There's multiple things to consider when putting your company's face on the web. Odds are, if you're considering making a website for your company, you're also considering social media. Or maybe you're not. Where ever you are on the social spectrum, there's a lot to consider, and we're going to break it all down.
What Is Social Media?
If you have an internet browser, you've probably come across a social media site or six. For starters, there's Facebook, where you can create a page for your company. Twitter is probably the next most well-known, where you can post tiny blips about your company's news, products, and so on. There's also Instagram, where you can post pictures--but you can do that on Facebook and Twitter, too. And let's not forget the less-well-known Google+, where you can do all of these things. And there's Pinterest. And LinkedIn. And all those map sites, like Yahoo Maps. Review sites like Yelp. And...well, you get the picture.
There's a lot of options out there, and what you choose is mostly based on your needs. While the way you share information on any platform differs hugely, what makes these all similar is what they do. And that's bring people together under a common theme. If you're doing it right, that common theme on any social media platform is your company.
Why Does My Company Need Social Media?
There's numerous reasons why your company should be involved in social media. Levick, a communications company that's won numerous awards in marketing and public relations, boils it down to this:
"Social media is essential for companies, especially consumer-facing brands, because of the consumer’s need for increased transparency and accountability. Having a social media strategy in play, which heavily focuses on social media communication, can significantly increase awareness of your brand, engage a new audience, or even diffuse a communications crisis that can affect your company’s bottom line."
Social media is a strong, and relatively cheap, way growing customer relationships and marketing yourself, your company, and your products to a virtually limitless audience. An audience which, shockingly, is becoming increasingly social media saavy.
According to an infographic study run by CeBIT for 2014, "74% of consumers rely on social media to influence their purchasing decisions." This is, wholly or in part, due to the nature of the beast.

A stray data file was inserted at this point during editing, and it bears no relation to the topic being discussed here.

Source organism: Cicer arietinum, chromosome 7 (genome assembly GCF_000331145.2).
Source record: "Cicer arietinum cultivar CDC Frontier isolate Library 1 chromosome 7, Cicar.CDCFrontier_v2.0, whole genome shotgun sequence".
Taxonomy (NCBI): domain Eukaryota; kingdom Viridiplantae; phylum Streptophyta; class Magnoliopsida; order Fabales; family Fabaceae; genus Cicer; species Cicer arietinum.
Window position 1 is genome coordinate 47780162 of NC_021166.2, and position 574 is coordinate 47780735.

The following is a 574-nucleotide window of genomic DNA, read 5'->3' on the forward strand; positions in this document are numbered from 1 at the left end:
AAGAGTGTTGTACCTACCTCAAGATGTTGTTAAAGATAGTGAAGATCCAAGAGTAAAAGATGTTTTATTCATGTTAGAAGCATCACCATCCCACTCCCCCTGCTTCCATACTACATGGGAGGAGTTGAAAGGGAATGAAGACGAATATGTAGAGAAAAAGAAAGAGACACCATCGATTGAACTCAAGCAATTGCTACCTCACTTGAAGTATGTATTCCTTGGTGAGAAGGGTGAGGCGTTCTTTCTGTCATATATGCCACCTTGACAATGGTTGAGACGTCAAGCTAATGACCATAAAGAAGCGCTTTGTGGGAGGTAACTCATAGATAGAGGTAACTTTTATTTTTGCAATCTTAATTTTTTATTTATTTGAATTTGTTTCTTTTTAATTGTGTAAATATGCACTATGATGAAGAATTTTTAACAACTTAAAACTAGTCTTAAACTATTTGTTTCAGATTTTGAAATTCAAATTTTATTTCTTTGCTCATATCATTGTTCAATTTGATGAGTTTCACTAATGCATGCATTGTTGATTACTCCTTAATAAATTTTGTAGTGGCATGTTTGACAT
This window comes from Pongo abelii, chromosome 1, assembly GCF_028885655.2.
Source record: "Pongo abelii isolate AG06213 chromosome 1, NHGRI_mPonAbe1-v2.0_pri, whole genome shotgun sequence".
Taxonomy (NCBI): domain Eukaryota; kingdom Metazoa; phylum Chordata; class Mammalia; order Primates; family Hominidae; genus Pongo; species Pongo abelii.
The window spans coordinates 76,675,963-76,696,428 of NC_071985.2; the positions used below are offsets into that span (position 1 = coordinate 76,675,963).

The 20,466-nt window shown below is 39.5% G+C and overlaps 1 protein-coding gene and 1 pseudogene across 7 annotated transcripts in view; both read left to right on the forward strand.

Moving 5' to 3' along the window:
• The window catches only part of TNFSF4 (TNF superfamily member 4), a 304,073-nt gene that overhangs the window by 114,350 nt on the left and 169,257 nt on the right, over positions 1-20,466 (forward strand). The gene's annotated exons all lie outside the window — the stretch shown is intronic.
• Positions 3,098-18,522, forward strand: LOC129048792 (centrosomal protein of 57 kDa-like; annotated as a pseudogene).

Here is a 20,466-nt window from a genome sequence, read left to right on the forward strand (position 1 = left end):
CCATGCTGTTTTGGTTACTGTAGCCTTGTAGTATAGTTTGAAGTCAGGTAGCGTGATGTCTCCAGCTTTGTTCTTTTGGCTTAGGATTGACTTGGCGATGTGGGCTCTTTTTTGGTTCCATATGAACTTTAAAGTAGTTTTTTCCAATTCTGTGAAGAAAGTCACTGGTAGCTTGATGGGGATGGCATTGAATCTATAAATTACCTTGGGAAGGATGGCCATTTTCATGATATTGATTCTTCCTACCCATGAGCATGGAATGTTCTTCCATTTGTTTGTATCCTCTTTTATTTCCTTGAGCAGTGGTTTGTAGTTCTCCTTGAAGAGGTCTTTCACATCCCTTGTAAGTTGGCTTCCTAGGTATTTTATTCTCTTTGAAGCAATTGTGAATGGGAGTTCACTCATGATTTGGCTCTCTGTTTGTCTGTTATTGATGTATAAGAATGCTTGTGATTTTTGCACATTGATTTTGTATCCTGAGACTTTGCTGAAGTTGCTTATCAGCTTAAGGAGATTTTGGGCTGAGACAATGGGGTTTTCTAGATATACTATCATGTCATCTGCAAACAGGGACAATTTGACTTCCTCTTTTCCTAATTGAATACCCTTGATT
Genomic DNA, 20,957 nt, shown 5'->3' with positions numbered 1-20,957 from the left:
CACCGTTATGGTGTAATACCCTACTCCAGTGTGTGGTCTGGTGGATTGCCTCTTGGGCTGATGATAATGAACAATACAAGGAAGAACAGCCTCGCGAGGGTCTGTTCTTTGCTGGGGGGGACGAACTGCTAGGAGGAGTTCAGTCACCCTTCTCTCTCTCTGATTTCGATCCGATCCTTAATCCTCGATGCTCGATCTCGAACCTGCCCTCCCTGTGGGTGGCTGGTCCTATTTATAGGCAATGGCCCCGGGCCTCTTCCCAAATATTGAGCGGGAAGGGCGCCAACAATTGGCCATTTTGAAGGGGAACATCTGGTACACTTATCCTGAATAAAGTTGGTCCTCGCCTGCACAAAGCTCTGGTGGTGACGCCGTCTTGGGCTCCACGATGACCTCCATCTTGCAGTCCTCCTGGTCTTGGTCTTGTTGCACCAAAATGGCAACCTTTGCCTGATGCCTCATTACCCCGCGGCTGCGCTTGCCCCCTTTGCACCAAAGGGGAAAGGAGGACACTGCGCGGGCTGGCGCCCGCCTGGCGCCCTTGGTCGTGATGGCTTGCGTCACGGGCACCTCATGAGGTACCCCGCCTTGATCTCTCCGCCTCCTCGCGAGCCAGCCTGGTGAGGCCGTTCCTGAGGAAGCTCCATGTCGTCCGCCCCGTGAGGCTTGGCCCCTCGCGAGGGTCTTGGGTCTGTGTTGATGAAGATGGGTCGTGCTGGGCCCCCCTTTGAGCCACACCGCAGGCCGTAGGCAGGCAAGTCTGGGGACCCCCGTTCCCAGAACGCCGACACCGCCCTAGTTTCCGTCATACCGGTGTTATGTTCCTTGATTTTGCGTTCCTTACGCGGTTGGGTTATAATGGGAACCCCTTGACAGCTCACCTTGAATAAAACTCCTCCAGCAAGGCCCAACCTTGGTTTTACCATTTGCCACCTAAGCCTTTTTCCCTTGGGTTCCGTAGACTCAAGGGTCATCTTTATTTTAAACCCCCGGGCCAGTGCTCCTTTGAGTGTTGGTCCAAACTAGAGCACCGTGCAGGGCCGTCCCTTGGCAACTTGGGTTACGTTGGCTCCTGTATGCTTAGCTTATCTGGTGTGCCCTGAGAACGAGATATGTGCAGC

Social media shares information from user to user, starting with you. When a post, or an image, or a video, is sent out into the magic of the web, one person shares it. Then that person's friends see it, and maybe they like it, or pin it, or maybe they share it, too. The methods may differ, but the take-away is this: social media encourages people to share with their friends and family, and friends and family are probably more likely to purchase designer shoes vetted by people they know over people they don't.
Additionally, social media is alive. Not alive like you or me, maybe, or like Frankenstein's monster, but alive in the sense that it's continually changing and evolving. And that process doesn't take ten billion years. It happens fast.
Speed of communication is a significant factor in selling a product or service. According to the earlier cited study, "71% of consumers that receive a quick brand response on social media are likely to recommend that brand to others." In other words, social media allows you to engage your key audiences faster and more easily than ever before, and that close interaction will likely show a difference in your bottom line.
However, as Levick notes, a huge part of effective social media is developing a strategy. Here, Schweb offers SEO services that can help get you closer to your marketing goals, identifying keywords, trends, and content ideas that will help you engage and encourage your audiences. And, like we saw earlier, the chatter on social media happens fast, so we can tailor your SEO service to either a monthly or weekly format.
Which Social Media Platforms to Consider
One social media outlet does not suit all. Take the time to consider which platforms are best for your audiences.
For instance, consider Twitter. Consider your audiences when you think about what platforms you choose. For instance, Twitter might be a great way to approach customers who are in the twenty-somethings age bracket. According to 2014 data from the Pew Research Center, this group of young adults aging from 18 to 29 years old accounts for 31% to 37% of all adult Twitter users.
That information is great if you sell, for instance, smartphone cases or college dorm supplies. But if your clients are more likely to be just a little — ahem — older, you may want to look to another platform, since membership drops off significantly after age 30. Maybe you should focus your efforts on Facebook, instead, which accounts for 79% of adults aged 30 to 49.
Using Social Media Effectively
This could easily be a discussion for books' worth of information (and they exist, although you can find a lot of stuff online for free). But to keep it simple, social media doesn't purely exist to regurgitate content from your blog, although that can be perfectly acceptable depending on your needs, the audiences, and how spectactular the blog content is.
Social media demands a different approach. It's not one-way commuication. Its power and beauty is in its ability to create dialog between you and your audiences.
It's about engaging your audiences on the stuff that matters to them. Enter into conversations with your followers on Facebook and Twitter--ask them what they enjoy about your company or product. Share your followers' photos they took at your golf course. Host a chat on Google+ to get to know your audiences.
However you choose to grow your social pressence, never forget that it's your relationship with your audiences that matters, not just your product. Let them know it.